Visitors enjoy the duck pond
  • Visitors enjoy the duck pond
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The route described here is one of the official City of San Diego Parks & Recreation trails. In addition, there are many unofficial trails through this same area that have been created by mountain bikers over the years. Some of these provide an alternative to the route described here, but occasionally these include an adrenaline rush that is best avoided by hikers and equestrians. For your safety and for the preservation of this unique habitat, please stay on the official trails.

Del Mar Mesa Preserve

6900 The Preserve Way, Del Mar

From the Elizabeth Rabbitt Trailhead, begin by hiking south on the Del Mar Mesa Trail, parallel to Del Vino Road. Soon you will see a sign for Duck Pond Lane. Ignore it, as it just leads to a small-gated community of 12 homes. Fifty yards south of this community’s entrance, a trail leads off to your left. Although not signed as such, this is the Duck Pond Trail, leading down a canyon, initially through a grove of eucalyptus trees, then through mixed chaparral habitat. Scrub oak (Quercus berberidifolia) is the most common chaparral species along the trail, but it is mixed with sugar bush, laurel sumac, and San Diego goldenbush.

As you continue south, you will begin to see riparian habitat on your left, with an abundance of arroyo willows, mule fat, a few large black willow trees, and occasional California sycamores. There is some poison oak near the trail as well.

At about 0.62 mile from the trailhead, the Duck Pond appears on your left. It is a reservoir behind an earthen dam, impounding the intermittent creek you have been following. The Duck Pond is a remnant of the days when cattle roamed these hills, but is now home to ducks and a verdant bloom of duckweed (Lemna minor).

Duckweeds are free-floating aquatic plants that grow rapidly in still waters, such as in this pond. It is one of the world’s smallest flowering plants. It has no stem and is composed of one to four tiny leaves, each of which has a root. It rarely flowers, and you would need a good dissecting microscope to see a Lemna flower; even in full bloom, they are only about 1 mm long. These days, duckweed is extensively used for bioremediation, because this little plant removes toxic heavy metals from water and the plant is easily removed after the job is done. It is also grown commercially as animal food, especially for chickens and ducks. Is it possible that the Duck Farm once used duckweed from this pond to feed their ducks?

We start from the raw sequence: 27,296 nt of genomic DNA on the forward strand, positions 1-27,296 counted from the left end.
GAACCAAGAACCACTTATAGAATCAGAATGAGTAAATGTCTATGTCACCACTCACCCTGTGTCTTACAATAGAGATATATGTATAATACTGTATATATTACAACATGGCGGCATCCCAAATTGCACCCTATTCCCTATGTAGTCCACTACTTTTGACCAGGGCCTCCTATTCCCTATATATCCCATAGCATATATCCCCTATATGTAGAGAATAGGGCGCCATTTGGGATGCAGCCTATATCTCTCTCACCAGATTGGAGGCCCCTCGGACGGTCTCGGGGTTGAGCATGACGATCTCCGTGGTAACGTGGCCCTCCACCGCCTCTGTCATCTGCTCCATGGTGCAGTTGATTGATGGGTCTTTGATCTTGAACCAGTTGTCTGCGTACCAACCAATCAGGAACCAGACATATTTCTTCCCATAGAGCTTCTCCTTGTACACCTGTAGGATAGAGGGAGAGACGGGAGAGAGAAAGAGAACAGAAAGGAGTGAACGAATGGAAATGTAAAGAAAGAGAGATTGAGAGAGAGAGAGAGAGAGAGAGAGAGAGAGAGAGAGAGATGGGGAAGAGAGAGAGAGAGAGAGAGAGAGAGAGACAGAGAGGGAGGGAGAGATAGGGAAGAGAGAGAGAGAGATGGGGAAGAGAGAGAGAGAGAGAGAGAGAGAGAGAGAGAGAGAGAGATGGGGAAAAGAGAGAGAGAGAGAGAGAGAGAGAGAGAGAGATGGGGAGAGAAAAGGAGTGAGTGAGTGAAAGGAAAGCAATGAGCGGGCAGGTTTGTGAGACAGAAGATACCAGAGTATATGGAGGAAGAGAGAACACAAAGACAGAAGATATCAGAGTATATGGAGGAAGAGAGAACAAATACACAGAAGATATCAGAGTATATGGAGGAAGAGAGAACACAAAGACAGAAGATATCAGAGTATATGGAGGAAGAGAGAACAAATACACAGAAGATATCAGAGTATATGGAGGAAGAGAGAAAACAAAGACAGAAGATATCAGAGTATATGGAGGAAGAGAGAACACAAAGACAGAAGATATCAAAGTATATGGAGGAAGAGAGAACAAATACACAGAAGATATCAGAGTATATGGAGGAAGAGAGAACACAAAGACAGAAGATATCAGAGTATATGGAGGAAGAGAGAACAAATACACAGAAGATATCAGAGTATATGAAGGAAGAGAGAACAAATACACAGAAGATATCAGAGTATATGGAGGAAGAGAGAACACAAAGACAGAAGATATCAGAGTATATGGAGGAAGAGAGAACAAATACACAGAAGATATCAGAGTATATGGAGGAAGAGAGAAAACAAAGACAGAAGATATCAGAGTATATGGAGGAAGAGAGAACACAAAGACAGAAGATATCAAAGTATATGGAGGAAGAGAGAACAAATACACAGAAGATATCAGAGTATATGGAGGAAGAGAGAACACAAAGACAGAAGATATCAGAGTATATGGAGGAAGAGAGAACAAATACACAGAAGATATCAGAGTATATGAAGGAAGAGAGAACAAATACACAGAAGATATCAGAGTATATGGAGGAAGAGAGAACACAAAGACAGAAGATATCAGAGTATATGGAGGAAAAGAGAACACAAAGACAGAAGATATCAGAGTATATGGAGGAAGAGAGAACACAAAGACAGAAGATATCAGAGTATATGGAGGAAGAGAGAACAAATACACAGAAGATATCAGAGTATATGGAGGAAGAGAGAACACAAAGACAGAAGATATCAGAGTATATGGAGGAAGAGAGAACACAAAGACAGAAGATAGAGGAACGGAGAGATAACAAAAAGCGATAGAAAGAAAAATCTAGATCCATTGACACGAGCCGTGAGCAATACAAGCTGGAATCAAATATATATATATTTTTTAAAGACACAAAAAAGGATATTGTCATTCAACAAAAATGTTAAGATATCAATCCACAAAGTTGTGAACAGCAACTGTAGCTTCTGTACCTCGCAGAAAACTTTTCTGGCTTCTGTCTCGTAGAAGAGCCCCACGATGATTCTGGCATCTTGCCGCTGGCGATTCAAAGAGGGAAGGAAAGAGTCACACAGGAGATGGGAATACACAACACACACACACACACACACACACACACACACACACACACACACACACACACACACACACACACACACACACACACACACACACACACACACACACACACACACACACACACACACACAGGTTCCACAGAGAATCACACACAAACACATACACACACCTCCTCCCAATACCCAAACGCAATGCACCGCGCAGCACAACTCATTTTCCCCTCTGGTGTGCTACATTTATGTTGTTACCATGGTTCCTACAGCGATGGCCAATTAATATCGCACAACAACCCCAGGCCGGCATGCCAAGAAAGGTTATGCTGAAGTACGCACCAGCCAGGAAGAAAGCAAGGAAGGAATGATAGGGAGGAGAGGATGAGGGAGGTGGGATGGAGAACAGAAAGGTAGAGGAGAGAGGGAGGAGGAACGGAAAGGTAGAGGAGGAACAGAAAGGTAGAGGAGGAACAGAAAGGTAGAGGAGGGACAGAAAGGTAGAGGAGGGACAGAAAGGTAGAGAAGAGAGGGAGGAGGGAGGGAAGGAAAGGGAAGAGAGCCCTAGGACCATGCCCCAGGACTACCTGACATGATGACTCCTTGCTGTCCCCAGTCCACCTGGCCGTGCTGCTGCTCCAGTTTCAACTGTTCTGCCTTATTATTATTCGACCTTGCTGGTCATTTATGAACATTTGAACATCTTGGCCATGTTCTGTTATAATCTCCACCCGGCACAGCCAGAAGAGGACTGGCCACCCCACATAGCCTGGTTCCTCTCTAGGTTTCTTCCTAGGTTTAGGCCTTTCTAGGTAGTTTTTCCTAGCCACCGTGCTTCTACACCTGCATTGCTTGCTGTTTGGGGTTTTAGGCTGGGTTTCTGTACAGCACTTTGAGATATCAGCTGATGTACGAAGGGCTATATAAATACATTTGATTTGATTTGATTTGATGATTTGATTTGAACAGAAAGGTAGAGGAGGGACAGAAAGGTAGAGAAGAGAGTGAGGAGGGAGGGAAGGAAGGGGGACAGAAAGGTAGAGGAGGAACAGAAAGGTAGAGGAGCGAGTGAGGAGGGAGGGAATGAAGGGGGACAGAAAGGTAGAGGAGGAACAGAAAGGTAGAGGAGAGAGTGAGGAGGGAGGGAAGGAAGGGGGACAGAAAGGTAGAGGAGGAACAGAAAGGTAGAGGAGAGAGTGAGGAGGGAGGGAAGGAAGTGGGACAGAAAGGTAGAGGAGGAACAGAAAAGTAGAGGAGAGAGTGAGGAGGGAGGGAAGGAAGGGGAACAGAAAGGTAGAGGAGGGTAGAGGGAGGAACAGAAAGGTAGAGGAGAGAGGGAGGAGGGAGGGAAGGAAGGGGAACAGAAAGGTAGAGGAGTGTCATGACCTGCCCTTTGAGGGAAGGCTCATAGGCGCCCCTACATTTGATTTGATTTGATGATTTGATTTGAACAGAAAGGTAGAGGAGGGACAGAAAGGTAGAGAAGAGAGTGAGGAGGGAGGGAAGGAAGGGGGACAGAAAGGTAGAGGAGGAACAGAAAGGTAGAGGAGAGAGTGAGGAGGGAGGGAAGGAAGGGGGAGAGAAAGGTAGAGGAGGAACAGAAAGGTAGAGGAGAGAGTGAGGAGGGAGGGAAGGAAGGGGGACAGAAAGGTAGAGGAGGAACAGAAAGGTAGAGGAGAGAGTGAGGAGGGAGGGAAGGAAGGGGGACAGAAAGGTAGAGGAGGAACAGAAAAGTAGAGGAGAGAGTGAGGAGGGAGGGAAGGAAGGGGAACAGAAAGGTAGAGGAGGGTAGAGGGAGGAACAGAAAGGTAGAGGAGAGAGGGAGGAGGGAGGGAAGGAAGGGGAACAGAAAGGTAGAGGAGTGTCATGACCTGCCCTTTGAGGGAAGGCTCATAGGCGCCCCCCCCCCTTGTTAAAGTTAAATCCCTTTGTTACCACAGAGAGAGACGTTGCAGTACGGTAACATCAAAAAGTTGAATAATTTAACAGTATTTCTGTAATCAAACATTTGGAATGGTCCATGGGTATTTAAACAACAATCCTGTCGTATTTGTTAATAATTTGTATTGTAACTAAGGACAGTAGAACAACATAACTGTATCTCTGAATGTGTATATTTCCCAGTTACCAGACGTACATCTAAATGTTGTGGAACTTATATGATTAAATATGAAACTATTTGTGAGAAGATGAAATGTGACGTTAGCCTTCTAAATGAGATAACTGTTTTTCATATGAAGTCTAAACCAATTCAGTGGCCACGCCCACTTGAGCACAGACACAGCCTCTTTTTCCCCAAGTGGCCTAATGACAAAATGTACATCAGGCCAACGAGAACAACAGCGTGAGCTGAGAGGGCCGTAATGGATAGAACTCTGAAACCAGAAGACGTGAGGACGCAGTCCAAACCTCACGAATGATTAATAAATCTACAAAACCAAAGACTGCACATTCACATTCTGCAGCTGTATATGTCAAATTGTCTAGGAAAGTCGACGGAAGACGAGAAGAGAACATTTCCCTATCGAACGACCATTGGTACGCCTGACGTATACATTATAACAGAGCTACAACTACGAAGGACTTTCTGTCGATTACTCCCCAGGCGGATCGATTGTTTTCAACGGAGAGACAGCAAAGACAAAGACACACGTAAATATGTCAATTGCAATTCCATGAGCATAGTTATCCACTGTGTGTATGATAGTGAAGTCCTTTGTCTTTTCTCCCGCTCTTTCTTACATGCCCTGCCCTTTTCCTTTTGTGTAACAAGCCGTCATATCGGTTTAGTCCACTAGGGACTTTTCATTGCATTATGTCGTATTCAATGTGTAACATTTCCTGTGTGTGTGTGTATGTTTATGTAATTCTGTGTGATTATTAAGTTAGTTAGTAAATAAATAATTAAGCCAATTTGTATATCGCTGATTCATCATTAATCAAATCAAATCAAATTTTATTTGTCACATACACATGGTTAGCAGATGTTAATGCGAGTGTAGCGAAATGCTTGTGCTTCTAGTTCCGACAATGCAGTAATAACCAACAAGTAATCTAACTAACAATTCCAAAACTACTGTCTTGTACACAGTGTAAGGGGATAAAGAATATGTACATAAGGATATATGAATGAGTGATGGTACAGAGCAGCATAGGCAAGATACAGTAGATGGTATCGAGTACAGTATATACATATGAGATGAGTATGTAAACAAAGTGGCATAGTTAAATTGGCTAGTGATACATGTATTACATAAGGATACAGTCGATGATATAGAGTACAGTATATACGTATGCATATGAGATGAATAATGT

For the out-and-back hike, this is where you turn around and go back to your vehicle the way you came to complete your hike. To complete the loop hike, continue south on the Duck Pond Trail for another 0.4 mile where it joins the Los Peñasquitos North Side Trail. You will be close to Peñasquitos Falls when you reach this point. If you have time for a worthwhile diversion, look for the sign pointing the way and take some time to enjoy the sound and sight of falling water.

To continue the loop hike, go east on the broad, heavily traveled Peñasquitos Trail when you reach it. The habitat here is open grassland, with a few scattered California buckwheat shrubs. Looking off to your right, you will see the tall, dense, riparian forest through which Los Peñasquitos Creek flows, but you are some distance from it. Continue east on the Peñasquitos Trail for about 0.4 mile to where you see the Powerline Trail going north east up a canyon. Actually, this trail is a service road for the SDG&E’s power line, but is also is a San Diego City recreational trail.